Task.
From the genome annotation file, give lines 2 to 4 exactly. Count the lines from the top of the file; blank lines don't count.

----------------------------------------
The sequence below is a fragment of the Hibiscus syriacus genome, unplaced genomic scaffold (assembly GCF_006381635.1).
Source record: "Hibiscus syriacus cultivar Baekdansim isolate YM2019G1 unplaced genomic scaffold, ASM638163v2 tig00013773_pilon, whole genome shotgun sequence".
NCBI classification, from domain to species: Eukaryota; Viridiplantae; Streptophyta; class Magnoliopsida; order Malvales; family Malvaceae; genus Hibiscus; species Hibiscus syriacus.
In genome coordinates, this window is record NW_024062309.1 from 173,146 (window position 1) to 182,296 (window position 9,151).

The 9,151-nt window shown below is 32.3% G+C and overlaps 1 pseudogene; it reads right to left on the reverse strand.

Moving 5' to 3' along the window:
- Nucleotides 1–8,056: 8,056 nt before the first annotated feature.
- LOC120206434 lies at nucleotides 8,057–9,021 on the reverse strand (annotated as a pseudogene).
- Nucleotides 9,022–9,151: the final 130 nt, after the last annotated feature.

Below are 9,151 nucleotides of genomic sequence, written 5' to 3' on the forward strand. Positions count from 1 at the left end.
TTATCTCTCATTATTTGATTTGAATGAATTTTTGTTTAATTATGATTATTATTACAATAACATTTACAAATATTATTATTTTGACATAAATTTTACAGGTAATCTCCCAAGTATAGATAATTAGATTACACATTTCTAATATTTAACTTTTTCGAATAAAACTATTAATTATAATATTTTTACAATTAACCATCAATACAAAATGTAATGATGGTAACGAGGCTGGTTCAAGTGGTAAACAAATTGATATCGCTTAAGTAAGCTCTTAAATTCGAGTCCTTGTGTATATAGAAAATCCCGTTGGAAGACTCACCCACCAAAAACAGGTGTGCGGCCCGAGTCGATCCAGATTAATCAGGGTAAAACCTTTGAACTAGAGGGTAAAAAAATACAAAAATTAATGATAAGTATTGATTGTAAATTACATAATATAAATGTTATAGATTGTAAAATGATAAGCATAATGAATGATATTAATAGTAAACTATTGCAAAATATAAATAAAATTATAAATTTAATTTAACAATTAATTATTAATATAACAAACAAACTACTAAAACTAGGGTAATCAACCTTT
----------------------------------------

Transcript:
Source record: "Hibiscus syriacus cultivar Baekdansim isolate YM2019G1 unplaced genomic scaffold, ASM638163v2 tig00013773_pilon, whole genome shotgun sequence".
NCBI classification, from domain to species: Eukaryota; Viridiplantae; Streptophyta; class Magnoliopsida; order Malvales; family Malvaceae; genus Hibiscus; species Hibiscus syriacus.
In genome coordinates, this window is record NW_024062309.1 from 173,146 (window position 1) to 182,296 (window position 9,151).